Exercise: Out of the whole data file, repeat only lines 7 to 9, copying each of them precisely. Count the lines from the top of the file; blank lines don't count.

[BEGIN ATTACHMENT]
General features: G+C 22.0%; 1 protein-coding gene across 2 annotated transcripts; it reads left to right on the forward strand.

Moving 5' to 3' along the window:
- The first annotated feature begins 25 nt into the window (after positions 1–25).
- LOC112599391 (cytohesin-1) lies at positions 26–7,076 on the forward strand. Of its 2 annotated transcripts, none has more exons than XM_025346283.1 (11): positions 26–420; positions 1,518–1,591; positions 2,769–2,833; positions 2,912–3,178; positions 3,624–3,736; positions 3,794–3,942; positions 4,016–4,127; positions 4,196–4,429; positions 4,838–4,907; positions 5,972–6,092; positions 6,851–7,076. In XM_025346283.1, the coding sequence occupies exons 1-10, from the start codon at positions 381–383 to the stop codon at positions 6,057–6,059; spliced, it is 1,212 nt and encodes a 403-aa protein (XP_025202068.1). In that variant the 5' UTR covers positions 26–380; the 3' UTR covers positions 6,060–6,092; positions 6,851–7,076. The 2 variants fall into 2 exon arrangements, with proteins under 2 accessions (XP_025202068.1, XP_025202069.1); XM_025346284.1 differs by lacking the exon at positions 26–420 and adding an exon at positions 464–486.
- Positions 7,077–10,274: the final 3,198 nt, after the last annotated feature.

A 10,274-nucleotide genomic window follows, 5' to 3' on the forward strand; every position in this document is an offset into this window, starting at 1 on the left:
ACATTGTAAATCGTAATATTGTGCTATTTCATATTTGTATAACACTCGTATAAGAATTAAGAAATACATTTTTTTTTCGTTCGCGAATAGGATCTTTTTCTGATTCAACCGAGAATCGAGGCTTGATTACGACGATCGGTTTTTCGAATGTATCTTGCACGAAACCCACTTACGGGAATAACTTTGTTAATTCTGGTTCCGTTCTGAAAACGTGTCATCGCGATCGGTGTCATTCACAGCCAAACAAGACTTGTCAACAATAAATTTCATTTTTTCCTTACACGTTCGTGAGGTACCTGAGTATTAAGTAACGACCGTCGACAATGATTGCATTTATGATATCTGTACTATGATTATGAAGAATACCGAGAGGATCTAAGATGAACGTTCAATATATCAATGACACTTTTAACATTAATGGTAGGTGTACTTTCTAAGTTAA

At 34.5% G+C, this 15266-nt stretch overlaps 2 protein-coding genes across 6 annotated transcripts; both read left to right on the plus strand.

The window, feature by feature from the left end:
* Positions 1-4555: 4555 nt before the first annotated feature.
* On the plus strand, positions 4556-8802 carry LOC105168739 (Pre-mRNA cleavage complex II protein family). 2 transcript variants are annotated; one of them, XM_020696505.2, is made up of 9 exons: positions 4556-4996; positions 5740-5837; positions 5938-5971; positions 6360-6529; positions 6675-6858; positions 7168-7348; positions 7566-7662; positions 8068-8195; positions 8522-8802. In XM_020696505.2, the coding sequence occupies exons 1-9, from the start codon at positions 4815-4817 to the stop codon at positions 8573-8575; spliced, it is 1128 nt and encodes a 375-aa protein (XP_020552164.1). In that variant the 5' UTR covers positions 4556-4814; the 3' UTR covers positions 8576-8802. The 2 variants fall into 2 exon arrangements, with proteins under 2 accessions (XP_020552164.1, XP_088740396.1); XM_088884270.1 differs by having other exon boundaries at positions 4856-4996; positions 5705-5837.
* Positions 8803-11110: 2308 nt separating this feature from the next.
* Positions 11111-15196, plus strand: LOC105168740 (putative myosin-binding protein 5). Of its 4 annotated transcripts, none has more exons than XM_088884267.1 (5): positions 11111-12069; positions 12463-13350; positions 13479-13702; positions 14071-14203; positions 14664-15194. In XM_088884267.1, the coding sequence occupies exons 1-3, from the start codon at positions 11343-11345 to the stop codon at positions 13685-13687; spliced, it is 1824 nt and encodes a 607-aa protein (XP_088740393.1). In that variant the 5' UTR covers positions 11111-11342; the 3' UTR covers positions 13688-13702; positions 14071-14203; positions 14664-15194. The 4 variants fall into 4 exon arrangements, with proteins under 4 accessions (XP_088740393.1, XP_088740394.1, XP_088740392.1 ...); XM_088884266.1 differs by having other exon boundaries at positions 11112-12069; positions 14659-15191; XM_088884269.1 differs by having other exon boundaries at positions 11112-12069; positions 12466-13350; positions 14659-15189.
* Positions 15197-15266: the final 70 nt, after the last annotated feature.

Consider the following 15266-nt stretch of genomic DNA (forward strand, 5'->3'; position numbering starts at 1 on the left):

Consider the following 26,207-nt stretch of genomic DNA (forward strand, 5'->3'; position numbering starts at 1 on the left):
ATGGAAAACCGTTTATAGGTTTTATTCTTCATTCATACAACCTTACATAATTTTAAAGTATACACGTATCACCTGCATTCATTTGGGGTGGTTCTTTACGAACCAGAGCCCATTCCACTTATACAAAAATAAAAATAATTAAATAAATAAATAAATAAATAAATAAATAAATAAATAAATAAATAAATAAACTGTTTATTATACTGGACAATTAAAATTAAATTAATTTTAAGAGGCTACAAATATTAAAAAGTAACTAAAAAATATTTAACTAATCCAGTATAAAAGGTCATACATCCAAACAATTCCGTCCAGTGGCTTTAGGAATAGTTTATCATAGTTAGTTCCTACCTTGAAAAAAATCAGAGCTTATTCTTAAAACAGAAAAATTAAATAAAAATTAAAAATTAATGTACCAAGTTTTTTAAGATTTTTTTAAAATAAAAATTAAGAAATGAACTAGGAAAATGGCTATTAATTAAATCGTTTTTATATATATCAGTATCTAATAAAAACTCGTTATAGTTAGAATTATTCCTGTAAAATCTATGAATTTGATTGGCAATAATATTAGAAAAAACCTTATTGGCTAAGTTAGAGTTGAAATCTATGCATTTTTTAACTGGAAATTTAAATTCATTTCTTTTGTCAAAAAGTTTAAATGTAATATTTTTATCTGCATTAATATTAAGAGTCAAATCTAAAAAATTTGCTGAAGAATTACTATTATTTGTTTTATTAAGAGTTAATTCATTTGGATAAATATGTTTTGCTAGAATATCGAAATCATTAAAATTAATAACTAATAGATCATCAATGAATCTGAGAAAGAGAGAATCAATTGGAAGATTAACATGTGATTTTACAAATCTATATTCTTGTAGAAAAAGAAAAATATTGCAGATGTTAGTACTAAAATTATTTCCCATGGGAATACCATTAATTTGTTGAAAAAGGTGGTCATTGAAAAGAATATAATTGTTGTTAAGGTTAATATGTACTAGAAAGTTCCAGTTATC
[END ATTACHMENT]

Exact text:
ACATTGTAAATCGTAATATTGTGCTATTTCATATTTGTATAACACTCGTATAAGAATTAAGAAATACATTTTTTTTTCGTTCGCGAATAGGATCTTTTTCTGATTCAACCGAGAATCGAGGCTTGATTACGACGATCGGTTTTTCGAATGTATCTTGCACGAAACCCACTTACGGGAATAACTTTGTTAATTCTGGTTCCGTTCTGAAAACGTGTCATCGCGATCGGTGTCATTCACAGCCAAACAAGACTTGTCAACAATAAATTTCATTTTTTCCTTACACGTTCGTGAGGTACCTGAGTATTAAGTAACGACCGTCGACAATGATTGCATTTATGATATCTGTACTATGATTATGAAGAATACCGAGAGGATCTAAGATGAACGTTCAATATATCAATGACACTTTTAACATTAATGGTAGGTGTACTTTCTAAGTTAA

At 34.5% G+C, this 15266-nt stretch overlaps 2 protein-coding genes across 6 annotated transcripts; both read left to right on the plus strand.

The window, feature by feature from the left end: